Architects: Foreign Office Architects (Alejandro Zaera-Polo and Farshid Moussavi)
Collaborators: David Casino, Leo Gallegos, Joaquim Rigau, Caroline Markus, Nerea Calvillo
Location: Madrid, Spain
Construction year: 2007
Client: Empresa Municipal de la Vivienda y Suelo
Superficie construída: 11.384 sqm
Structural Engineer: Jesus Hierro
Quantity Surveyor: Alfonso Cuenca Sanchez
Electrical Engineer: FASEVEN
Contract Value: 6.060.530 euro (US$9.565.230)
Photographs: Francisco Andeyro Garcia & Alejandro Garcia Gonzalez (FAG, AGG), Sergio Padura (SP)
The site is a 100×45 parallelogram oriented north-south and limiting on the west with a new urban park and on the north, east and south with similar housing blocks, located into a new development in the south of Madrid. The regulation sets the number and type of units, that have to meet certain percentages of larger and smaller areas, and have a maximum height, but not the alignment within the rectangular plot.
Given the adjacency to the future urban park and the North-South orientation of the site, our proposal was to compact the volume within the given height so that every unit will have double orientation East-West. In order to achieve this, the units become a sort of 13,40m long “tubes” that connect both façades and avoid any type of structure in the partitions between apartments. This concentration on the Western side of the plot allows us the possibility of providing a private garden for the units on the eastern side, to be located above the parking belonging to the units.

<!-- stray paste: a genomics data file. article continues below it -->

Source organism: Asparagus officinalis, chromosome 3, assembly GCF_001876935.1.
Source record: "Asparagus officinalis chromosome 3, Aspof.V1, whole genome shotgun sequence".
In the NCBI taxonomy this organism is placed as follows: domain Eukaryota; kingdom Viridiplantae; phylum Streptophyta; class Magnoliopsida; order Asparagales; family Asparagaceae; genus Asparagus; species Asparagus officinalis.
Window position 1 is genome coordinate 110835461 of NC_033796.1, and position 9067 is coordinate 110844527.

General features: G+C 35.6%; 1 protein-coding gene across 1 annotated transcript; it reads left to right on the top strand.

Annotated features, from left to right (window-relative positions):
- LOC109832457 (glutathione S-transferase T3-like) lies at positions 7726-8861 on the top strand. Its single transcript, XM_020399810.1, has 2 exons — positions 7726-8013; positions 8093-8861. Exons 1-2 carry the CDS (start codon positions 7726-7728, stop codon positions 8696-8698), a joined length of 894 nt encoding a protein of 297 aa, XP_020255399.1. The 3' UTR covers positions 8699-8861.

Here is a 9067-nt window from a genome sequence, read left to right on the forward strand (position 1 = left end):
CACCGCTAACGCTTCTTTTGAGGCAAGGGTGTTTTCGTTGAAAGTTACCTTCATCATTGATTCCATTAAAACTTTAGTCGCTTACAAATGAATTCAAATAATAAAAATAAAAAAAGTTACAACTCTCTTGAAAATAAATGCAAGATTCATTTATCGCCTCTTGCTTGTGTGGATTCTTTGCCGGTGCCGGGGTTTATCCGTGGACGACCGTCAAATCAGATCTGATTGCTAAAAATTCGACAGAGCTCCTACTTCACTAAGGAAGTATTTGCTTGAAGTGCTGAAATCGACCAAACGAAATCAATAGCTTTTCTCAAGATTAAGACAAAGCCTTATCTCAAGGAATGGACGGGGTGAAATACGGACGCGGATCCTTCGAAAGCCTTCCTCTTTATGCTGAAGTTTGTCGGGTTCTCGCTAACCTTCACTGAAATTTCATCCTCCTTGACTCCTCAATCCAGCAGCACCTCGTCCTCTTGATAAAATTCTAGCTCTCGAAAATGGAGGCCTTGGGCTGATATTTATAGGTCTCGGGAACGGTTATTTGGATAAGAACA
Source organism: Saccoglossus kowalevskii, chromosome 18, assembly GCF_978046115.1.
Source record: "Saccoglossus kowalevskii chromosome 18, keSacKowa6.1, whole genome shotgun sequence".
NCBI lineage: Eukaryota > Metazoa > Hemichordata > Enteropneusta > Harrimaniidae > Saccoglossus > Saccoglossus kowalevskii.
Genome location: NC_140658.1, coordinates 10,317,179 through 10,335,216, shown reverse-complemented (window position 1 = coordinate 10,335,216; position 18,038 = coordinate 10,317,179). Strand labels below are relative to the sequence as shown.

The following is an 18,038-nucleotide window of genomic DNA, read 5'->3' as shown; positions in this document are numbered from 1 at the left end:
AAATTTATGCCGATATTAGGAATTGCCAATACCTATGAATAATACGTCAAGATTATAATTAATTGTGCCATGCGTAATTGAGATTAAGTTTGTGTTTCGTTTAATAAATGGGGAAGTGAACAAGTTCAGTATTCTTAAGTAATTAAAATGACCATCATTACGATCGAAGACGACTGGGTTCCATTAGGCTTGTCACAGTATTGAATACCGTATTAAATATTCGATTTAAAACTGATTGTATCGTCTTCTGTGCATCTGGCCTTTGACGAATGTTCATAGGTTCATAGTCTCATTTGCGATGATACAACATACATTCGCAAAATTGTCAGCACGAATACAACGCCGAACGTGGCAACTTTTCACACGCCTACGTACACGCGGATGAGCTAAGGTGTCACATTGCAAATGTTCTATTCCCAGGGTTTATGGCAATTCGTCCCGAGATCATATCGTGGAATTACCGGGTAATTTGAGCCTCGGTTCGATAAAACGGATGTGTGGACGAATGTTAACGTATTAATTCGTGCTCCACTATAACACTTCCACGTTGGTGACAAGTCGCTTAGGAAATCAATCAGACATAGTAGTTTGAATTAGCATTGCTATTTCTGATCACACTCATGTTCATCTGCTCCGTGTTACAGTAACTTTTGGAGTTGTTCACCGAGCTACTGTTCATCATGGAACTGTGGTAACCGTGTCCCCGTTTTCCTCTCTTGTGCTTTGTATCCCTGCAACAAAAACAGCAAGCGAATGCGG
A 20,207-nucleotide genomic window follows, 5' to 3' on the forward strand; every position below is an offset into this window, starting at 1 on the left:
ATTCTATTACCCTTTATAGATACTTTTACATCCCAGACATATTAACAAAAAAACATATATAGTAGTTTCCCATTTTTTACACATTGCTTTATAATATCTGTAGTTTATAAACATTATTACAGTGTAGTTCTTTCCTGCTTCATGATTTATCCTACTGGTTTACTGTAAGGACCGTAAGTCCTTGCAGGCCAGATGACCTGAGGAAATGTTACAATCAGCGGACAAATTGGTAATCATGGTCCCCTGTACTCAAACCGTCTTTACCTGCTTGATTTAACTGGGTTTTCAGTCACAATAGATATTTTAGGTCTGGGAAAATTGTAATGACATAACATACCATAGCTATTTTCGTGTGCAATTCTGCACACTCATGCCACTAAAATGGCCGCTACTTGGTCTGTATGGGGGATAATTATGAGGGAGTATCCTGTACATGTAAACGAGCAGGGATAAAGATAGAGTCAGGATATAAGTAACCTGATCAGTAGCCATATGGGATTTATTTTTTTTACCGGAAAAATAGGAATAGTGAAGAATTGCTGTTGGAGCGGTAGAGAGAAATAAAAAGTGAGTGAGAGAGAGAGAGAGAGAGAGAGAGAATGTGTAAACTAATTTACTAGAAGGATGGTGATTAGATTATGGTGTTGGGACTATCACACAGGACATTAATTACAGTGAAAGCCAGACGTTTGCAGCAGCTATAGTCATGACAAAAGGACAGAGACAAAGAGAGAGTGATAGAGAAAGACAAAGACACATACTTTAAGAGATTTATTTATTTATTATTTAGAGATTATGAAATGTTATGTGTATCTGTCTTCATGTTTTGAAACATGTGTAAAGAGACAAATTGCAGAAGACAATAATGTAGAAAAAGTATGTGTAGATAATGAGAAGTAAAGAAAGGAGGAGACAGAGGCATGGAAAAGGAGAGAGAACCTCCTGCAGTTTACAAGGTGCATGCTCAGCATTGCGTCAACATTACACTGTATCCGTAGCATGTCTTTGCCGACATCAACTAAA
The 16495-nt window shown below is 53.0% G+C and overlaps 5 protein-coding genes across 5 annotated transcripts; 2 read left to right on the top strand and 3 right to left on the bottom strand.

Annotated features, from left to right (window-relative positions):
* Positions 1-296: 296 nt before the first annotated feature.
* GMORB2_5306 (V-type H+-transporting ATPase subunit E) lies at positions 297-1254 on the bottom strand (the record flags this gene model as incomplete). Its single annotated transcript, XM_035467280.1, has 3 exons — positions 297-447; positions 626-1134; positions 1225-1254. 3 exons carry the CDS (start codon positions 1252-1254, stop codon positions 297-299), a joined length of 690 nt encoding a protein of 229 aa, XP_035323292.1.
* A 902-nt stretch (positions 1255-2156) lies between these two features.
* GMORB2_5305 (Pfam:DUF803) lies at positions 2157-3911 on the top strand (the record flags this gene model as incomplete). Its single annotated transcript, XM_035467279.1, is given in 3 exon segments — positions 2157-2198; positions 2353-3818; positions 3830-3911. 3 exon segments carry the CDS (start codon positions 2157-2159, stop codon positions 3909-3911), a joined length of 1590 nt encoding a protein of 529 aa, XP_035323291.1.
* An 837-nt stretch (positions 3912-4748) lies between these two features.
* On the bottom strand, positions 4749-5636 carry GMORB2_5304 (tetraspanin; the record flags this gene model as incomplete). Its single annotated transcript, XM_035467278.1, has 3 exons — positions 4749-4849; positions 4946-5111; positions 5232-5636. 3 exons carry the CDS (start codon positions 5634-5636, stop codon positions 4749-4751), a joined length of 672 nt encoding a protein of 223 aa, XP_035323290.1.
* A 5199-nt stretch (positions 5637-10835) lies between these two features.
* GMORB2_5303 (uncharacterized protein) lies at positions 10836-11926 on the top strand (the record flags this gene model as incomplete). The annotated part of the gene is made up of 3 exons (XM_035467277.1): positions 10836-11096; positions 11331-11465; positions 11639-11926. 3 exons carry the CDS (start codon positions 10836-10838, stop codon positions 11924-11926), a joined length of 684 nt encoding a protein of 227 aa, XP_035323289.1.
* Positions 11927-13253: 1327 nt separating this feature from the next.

The residential units are therefore opened to two different gardens on each orientation, and are fully glazed in the façades. Each side of the building is provided with a 1.5m wide terrace along the full façade that will make possible a semi-exterior type of use during certain seasons. These terraces are enclosed with bamboo louvers mounted on folding frames that will provide with the necessary protection from the strong East-West sun exposure, provide security to the units and open entirely to the side gardens when desired.
There has been much talk in the past few years about exploring the potentials of customised residential typologies, and the possibility of a differentiated appearance of the units so that inhabitants would have the opportunity to acquire some form of personal identification with their residences. Even if the approach is a legitimate and interesting one, the experiments developed so far have evolved into rather arbitrary arrangements of difference where some of these identities become purely colourful and cosmetic. The risk of this approach is to fall into some sort of provincial ideology in which contemporary urban inhabitants are looking to their homes to be different and specific, while in fact one of the advantages of metropolitan living lies in the possibility of being anonymous, of losing the sort of rural or bourgeois identification between the home and its inhabitant.
These sort of developments absorb substantial resources in this sort of cosmetic contortions sometimes at the expense of quality of detail and quality of space. Our experiment with this project of low-cost residences was to provide the maximum amount of space, flexibility and quality to the residences, and to erase the visibility of the units and their differences into a single volume with a homogeneous skin able to incorporate some gradation of differences not dependent on the architect’s vision, but on each inhabitants desires.